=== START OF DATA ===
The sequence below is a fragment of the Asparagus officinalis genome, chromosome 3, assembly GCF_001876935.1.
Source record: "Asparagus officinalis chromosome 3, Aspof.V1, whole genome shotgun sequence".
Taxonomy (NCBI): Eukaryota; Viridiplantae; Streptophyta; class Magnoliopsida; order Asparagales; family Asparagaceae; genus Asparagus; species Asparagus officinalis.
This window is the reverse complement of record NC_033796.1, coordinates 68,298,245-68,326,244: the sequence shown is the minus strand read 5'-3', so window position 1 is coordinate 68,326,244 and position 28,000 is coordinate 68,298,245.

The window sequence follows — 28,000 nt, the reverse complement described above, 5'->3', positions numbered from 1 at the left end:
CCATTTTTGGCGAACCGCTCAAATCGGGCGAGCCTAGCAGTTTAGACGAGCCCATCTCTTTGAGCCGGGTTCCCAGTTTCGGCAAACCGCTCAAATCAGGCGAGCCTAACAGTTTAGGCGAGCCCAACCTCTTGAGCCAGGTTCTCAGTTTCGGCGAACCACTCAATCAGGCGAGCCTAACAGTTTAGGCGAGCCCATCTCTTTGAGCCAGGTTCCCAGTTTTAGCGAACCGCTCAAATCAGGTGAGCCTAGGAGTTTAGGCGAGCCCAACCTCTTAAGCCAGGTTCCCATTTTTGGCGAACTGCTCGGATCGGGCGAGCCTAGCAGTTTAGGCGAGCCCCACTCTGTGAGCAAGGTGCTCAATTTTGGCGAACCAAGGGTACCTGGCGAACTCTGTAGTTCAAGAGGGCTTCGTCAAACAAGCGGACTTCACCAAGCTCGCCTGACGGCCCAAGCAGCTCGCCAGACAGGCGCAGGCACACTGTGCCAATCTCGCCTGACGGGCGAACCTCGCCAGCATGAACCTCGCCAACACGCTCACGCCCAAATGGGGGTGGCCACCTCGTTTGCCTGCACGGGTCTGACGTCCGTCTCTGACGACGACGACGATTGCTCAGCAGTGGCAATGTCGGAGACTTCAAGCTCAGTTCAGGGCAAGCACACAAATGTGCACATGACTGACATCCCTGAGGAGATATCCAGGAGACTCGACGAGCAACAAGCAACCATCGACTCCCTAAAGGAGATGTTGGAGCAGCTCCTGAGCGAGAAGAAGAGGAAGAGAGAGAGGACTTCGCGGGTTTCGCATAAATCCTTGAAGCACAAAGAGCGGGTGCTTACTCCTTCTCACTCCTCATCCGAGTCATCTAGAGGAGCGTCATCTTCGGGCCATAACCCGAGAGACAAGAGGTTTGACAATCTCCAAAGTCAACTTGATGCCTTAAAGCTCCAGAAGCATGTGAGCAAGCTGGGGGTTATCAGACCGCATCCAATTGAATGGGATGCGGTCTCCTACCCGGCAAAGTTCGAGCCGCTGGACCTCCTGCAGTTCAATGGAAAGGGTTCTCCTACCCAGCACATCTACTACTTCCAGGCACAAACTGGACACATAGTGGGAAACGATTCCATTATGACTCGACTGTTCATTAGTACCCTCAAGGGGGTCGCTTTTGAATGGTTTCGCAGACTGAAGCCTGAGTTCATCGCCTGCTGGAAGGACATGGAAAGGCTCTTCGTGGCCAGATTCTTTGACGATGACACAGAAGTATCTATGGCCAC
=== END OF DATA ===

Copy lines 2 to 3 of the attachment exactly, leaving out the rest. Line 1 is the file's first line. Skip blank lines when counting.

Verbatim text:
Source record: "Asparagus officinalis chromosome 3, Aspof.V1, whole genome shotgun sequence".
Taxonomy (NCBI): Eukaryota; Viridiplantae; Streptophyta; class Magnoliopsida; order Asparagales; family Asparagaceae; genus Asparagus; species Asparagus officinalis.